I am even worse with beetles than with moths. If they're not airborne, then I can try to trap them, get them into a container, and set them free in the wild. It's better than flailing around trying to kill them. However, I knew this one was airborne. It could not survive this encounter. Either it would go, or I would. But alas! I could not strike at it. I nudged the chandelier to try and loosen it from its fixture near the lightbulb, but it merely evacuated to the anchor of the chandelier and started to do circles around it on the ceiling, taunting me. The apartment I live in is located inside a somewhat old house. The ceiling to the dining room is plaster, displaying cracks and other signs of fragility and age. One false swing and I could accidentally knock a chunk loose. I've had bad experiences with plaster ceilings in the past; when I was twelve, I woke up one day to find plaster all over the living room couch and a giant hole in the sky. It took a month or two before the ceiling was replaced and for that time I was forbidden from entering the living room at all, we put up a temporary wall between it and the rest of the house, which was fine unless we needed to live because the living room is connected to the front door, but I'll leave how we managed to escape our own apartment to your imagination as I continue with this beetle story.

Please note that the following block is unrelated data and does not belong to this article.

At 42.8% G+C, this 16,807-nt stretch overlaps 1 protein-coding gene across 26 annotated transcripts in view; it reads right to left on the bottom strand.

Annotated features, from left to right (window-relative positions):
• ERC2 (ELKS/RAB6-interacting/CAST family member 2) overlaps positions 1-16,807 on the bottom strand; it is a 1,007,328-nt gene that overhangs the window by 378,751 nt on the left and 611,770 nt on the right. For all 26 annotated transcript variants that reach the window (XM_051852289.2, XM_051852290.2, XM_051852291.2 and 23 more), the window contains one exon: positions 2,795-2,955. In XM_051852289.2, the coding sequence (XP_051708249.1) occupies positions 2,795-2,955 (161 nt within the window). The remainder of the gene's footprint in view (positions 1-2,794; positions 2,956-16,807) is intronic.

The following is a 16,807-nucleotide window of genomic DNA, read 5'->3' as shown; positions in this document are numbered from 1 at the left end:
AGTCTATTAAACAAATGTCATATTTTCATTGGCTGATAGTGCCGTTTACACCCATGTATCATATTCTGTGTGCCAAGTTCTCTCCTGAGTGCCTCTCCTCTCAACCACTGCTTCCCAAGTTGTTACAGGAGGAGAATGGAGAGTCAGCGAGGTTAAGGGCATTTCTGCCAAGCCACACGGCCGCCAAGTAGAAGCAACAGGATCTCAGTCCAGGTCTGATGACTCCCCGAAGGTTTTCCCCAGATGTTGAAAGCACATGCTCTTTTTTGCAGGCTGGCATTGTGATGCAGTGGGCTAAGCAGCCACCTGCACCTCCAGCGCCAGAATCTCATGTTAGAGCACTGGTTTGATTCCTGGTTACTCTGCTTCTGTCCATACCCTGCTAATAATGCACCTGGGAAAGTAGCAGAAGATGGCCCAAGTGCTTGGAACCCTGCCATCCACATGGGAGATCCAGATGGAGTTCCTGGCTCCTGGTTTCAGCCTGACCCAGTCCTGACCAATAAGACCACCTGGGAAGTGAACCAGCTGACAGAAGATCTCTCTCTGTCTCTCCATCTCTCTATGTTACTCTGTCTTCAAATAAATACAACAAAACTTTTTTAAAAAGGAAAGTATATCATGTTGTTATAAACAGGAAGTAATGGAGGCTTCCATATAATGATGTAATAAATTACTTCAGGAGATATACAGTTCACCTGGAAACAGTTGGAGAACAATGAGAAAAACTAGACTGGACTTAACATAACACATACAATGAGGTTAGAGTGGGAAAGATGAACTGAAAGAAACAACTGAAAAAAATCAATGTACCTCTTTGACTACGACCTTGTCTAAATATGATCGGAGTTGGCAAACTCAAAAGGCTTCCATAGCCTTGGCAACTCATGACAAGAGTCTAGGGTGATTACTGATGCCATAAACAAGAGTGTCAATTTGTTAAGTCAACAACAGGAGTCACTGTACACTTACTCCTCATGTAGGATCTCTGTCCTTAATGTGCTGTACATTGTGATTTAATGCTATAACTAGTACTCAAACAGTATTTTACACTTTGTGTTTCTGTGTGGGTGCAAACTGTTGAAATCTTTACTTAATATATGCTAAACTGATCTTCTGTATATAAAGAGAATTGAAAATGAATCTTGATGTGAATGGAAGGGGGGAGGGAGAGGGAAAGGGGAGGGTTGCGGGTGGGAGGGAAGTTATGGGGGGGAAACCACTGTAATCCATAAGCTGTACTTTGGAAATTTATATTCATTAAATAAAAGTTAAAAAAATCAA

So I had the beetle where I wanted him; in my sights. But I couldn't leave the room to get the bug spray, or else when I came back he was sure to have disappeared somewhere. Luckily, my mother came to the rescue, as she also hates bugs. See, if my brother would have gotten off his ass he would have killed it without any of the fuss that ensued from his refusal. Instead, it was down to my mother and I, insectophobe's the both of us, to dispatch this carapaced cretin ourselves. We warily moved the electronics off of the table and turned off the chandelier lights, not wanting to accidentally start any fires (my mom's logic, not mine). Quickly we got a flashlight on the bug, and saw that it was still making mocking merry-go-rounds on the ceiling. All we had to do was wait for it to come around. If the bug spray didn't finish the job, I'd swing at the injured creature with the electro-swatter. It was a foolproof plan, except for when my mom sprayed it and it didn't react, continuing to circle the chandelier until it was on the other side of the chandelier. This beetle possessed intelligence beyond its size, for it had just observed one of the classic strategies of warfare - divide and conquer!!